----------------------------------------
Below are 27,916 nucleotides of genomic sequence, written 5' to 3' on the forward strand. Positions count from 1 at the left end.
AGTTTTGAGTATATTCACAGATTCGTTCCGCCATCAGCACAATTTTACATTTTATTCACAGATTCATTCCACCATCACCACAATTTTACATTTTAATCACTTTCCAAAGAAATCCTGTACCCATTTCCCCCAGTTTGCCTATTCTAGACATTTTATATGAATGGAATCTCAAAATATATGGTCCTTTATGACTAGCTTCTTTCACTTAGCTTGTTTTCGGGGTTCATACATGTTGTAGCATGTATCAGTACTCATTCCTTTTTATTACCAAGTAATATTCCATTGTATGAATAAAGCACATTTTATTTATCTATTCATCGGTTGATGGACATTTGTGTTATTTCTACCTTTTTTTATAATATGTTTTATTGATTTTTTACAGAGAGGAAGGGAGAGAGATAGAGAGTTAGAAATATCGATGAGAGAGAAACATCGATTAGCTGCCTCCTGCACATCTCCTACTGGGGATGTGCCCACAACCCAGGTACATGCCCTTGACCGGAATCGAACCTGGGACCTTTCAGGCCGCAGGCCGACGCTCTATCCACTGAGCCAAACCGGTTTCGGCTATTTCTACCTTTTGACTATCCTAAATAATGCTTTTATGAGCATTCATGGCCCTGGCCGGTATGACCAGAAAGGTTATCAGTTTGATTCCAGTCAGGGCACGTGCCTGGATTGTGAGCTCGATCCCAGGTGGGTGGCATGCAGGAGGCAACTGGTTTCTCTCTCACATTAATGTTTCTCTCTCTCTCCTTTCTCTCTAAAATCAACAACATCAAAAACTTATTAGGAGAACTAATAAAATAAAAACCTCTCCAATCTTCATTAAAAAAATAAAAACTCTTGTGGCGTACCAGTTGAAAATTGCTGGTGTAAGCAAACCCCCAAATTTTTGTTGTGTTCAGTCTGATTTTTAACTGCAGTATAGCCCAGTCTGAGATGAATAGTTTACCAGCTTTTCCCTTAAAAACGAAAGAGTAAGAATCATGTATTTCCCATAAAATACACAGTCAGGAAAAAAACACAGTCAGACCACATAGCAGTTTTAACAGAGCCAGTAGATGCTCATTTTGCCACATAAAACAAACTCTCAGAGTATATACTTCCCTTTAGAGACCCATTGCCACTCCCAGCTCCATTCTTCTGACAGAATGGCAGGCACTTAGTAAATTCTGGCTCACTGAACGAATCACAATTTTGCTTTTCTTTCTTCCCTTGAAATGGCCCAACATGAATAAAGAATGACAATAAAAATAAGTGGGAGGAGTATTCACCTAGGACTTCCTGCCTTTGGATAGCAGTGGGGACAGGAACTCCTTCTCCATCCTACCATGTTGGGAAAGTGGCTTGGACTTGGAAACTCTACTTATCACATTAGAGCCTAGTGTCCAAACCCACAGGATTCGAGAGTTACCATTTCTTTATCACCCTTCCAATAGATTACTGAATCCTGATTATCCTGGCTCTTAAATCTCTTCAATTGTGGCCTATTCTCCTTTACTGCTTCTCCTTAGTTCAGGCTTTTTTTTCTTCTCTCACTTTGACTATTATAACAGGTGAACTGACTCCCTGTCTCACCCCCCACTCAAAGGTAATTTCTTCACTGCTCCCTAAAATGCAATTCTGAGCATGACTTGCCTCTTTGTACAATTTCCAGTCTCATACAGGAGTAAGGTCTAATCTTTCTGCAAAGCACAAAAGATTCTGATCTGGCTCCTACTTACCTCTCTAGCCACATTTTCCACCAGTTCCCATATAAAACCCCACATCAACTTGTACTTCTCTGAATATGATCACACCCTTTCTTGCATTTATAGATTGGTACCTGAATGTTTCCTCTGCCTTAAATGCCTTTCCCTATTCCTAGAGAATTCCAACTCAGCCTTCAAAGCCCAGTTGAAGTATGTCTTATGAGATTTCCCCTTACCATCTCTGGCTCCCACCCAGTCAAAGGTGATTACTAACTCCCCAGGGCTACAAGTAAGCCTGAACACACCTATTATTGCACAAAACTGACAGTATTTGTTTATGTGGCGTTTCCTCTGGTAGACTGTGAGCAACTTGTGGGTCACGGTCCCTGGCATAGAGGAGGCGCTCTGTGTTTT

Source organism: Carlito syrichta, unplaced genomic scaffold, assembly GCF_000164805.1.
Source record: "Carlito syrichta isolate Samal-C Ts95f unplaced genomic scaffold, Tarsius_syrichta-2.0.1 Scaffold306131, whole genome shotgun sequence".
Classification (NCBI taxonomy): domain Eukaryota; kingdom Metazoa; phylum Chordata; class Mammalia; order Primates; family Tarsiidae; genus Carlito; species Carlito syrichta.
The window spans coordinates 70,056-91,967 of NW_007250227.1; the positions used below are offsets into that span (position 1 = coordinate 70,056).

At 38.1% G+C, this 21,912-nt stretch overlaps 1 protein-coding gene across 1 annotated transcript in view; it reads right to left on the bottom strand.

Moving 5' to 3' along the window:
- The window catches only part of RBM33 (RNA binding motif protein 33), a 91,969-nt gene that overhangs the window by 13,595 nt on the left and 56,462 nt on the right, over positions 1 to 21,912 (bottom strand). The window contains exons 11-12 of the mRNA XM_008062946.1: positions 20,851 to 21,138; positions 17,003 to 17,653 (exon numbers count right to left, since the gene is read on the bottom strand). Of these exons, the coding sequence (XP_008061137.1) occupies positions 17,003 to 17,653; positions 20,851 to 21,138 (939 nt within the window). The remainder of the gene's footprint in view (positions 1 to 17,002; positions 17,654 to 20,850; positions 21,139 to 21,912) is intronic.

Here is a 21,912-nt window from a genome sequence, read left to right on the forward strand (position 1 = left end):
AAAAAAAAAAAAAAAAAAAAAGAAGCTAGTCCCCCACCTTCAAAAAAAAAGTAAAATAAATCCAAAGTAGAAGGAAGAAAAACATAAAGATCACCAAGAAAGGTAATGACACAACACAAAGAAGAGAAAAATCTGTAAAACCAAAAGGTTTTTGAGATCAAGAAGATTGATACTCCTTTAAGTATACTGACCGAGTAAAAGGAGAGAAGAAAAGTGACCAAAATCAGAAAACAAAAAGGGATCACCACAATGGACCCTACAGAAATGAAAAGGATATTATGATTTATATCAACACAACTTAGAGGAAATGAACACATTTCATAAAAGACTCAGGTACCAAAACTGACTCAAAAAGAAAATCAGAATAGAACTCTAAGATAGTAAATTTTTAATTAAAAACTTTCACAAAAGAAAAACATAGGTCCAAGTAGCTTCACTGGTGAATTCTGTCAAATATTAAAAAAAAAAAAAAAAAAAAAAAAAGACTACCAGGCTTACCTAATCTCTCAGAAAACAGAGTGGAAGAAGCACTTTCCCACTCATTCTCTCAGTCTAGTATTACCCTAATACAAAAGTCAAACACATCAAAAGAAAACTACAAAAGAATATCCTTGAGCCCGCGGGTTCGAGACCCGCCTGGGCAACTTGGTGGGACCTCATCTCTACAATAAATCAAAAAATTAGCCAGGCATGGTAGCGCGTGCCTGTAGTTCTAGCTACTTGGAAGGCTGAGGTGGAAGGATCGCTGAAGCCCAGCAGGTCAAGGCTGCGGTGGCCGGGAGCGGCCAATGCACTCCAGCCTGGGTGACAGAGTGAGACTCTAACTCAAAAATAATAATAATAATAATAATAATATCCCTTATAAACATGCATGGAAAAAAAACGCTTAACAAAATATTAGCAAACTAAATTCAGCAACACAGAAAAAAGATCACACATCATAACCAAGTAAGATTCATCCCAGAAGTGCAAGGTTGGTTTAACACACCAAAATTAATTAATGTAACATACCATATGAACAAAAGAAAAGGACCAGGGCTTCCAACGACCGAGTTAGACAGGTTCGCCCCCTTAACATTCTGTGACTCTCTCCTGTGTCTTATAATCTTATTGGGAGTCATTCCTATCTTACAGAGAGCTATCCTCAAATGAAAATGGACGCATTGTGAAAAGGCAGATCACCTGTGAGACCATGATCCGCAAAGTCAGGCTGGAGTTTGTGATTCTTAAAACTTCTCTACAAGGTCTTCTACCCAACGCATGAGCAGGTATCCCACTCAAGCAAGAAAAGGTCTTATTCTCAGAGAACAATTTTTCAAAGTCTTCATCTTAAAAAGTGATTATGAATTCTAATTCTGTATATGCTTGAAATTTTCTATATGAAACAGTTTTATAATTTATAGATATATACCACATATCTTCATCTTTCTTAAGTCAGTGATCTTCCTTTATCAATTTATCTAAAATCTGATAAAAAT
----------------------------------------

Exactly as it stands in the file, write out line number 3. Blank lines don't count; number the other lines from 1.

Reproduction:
Source organism: Carlito syrichta, unplaced genomic scaffold, assembly GCF_000164805.1.